Received: by alpheratz.cpm.aca.mmu.ac.uk id RAA28827 (8.6.9/5.3[ref email@example.com] for cpm.aca.mmu.ac.uk from firstname.lastname@example.org); Mon, 19 Nov 2001 17:04:54 GMT Message-ID: <2D1C159B783DD211808A006008062D3102A6D132@inchna.stir.ac.uk> From: Vincent Campbell <email@example.com> To: "'firstname.lastname@example.org'" <email@example.com> Subject: RE: Study shows brain can learn without really trying Date: Mon, 19 Nov 2001 16:21:29 -0000 X-Mailer: Internet Mail Service (5.5.2650.21) Content-Type: text/plain Sender: firstname.lastname@example.org Precedence: bulk Reply-To: email@example.com
>> Does that actually answer the question, or not, I'm not sure?
<If we exist intrinsically, then clearly so do animals. Our mental
> founded atop the bodily self-nature of our hominid predecessors. Anima,
> in turn, is an expression of the universal animation of time.>
That's a no then...
>> That's like, IIRC Baudrillard's contention that evidence that
>> died from TB wasn't really possible because TB wasn't discoverd
>> until the 19th century.
<It's unlikely that the same ultra-rational methodology developed in
> context of human consciousness evolved entirely unconsciously within the
> animal nervous system. The guppy brain probably isn't calculating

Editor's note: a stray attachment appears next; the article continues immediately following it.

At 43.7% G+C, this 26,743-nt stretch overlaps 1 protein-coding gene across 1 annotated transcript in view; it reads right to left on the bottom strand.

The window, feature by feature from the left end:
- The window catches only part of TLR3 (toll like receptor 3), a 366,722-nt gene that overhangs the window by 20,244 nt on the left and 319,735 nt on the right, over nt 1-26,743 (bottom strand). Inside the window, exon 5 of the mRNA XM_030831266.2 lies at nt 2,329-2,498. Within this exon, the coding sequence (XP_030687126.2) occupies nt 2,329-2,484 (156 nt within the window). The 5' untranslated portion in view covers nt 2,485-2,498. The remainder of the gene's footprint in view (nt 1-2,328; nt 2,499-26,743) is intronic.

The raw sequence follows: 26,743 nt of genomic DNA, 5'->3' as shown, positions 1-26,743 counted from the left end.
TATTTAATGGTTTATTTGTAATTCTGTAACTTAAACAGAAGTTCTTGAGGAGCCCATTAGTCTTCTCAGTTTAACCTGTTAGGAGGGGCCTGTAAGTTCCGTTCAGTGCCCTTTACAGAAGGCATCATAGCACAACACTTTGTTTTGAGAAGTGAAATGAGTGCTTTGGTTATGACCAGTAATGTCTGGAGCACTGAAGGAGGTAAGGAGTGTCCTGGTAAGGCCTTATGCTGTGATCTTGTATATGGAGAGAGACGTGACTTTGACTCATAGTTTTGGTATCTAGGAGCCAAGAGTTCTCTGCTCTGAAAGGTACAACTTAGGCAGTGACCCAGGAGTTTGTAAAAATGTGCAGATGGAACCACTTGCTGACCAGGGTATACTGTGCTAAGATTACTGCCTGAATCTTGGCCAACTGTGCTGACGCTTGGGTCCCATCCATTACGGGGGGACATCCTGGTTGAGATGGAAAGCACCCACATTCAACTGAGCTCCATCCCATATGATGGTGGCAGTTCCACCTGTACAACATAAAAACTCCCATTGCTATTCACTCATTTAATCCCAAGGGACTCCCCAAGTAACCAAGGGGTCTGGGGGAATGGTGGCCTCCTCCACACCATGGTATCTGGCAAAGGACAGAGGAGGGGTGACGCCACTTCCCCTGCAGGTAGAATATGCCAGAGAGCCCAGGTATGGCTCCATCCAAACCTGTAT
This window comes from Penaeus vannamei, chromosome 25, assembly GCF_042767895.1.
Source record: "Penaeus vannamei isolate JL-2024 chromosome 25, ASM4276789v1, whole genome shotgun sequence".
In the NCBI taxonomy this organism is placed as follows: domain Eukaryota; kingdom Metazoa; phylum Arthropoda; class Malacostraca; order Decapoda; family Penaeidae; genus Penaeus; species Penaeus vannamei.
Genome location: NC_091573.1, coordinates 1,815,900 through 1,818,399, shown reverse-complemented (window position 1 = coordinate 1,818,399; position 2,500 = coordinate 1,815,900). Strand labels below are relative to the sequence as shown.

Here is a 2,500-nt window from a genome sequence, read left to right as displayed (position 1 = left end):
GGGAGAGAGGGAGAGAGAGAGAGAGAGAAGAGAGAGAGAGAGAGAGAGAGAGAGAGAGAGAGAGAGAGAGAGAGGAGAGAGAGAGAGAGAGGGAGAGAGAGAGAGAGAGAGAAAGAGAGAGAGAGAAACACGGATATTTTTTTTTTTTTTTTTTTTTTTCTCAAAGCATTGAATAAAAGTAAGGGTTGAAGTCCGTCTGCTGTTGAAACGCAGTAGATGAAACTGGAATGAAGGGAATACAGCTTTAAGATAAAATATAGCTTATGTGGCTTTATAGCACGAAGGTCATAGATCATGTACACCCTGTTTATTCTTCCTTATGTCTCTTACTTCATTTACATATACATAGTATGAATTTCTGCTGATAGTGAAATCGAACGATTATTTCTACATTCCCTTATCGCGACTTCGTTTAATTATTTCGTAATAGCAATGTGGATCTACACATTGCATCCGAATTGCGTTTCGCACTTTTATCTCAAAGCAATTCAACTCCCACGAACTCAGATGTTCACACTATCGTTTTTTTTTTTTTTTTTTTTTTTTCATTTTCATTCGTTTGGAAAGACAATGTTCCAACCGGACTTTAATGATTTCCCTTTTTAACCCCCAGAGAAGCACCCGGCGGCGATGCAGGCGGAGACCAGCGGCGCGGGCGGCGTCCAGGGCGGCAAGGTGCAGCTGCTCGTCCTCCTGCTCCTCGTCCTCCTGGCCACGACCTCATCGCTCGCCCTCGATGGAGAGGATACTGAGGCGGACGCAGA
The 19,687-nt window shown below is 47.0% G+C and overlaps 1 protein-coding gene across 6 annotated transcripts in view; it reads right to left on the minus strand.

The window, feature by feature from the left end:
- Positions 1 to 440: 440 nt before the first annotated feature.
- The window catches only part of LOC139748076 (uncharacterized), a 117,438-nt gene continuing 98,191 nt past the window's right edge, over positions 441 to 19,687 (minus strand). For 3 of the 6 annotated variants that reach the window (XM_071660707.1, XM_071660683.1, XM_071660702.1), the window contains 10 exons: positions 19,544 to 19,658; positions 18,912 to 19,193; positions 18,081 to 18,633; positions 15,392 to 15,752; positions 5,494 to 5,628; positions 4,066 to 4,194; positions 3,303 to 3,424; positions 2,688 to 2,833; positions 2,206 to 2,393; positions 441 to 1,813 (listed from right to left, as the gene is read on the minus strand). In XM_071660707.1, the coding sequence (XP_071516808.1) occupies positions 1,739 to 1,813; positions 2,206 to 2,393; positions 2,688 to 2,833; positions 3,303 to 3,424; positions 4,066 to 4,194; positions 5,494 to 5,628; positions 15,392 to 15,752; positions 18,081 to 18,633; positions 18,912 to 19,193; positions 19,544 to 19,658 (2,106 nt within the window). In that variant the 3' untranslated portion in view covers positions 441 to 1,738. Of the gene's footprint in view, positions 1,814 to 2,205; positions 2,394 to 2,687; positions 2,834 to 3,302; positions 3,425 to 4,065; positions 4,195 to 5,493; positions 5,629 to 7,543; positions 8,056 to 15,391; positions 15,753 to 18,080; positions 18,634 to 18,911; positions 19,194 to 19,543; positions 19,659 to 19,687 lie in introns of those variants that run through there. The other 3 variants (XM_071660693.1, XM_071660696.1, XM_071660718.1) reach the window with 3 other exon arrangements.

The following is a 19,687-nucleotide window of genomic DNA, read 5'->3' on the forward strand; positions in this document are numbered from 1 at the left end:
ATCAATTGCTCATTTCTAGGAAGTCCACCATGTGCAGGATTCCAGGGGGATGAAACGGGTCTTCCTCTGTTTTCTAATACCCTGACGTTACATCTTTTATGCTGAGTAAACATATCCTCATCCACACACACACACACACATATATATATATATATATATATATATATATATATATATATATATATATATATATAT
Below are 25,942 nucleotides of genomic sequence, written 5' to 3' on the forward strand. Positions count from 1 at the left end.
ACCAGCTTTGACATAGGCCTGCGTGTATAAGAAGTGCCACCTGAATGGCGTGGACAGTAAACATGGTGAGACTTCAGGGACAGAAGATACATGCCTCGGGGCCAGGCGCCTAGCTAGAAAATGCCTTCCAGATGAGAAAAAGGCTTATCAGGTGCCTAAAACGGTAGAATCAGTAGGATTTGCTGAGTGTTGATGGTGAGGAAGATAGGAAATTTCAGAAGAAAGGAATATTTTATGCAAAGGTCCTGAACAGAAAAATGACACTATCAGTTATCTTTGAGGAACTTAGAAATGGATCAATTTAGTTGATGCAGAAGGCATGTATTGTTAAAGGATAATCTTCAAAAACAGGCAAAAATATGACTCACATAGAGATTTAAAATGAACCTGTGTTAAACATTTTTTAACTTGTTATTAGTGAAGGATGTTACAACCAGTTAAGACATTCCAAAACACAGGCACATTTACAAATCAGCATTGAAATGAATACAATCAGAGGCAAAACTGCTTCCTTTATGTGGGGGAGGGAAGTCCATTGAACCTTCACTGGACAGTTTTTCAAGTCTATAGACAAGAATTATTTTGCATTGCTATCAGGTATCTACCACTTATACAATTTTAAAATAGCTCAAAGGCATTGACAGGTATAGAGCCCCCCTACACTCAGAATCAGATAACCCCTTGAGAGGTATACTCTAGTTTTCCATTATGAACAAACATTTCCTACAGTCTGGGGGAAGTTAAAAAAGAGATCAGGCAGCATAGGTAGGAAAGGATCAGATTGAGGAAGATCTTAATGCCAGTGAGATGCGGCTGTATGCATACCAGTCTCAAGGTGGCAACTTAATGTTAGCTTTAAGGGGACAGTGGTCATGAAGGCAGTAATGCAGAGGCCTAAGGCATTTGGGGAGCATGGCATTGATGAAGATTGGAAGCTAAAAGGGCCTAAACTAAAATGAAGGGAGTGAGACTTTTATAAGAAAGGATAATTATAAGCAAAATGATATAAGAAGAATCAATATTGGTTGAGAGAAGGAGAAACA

> and movements the same way a computer would. We're projecting our
> techno-logic onto nature.>
Well, how else does a guppy move around then? It seems pretty clear
to me that animal behaviour can be explained extremely effectively in terms
of simply mathematical models that don't require consicousness to operate,
from computer models of how ants move or birds fly in flocks, to game theory
and the prisoner's dilema. Some mechanism is needed in the brain of
organisms to set the parameters for their movement and response to stimuli
(e.g. choice of foodstuffs, predator avoidance etc.). Algorithms, models
whatever you want to call them are merely human descriptions of natural
processes, they are not examples of anthropmorphism.
<Animals do indeed have a kind of culture, a kind of language, a
> intellect, a kind of ego. But it's not what we mean when we use those
> terms. The proto-language of chimps is incomparable to the
> mental system that binds together human culture. Even among mammals,
> which possess a general-purpose intelligence, there's no abstract "world"
> within which the real one is modeled. There's no memetic environment in
> which memes could thrive or fail.>
Well that's your opinion, but I think acknowledging the possibility
of a pre-cultural, or proto-cultural state in other organisms is important
in trying to pin down exactly what we mean by human culture. The
description you offer is essentially, at the moment, impossible to be sure
about unless one can know the mind of another organism (the old Nagel
questions of being like a bat). There is evidence that chimps are able to
use abstract models and relate them to the real world (e.g. a scale model of
their quarters is used to show them something being hidden, and they have to
find it in the real room, which they are capable of). Whether such examples
suggest that chimps in the wild have an abstract concept of world in their
heads is virtually impossible to tell.
part 2 to your part 2 to follow.
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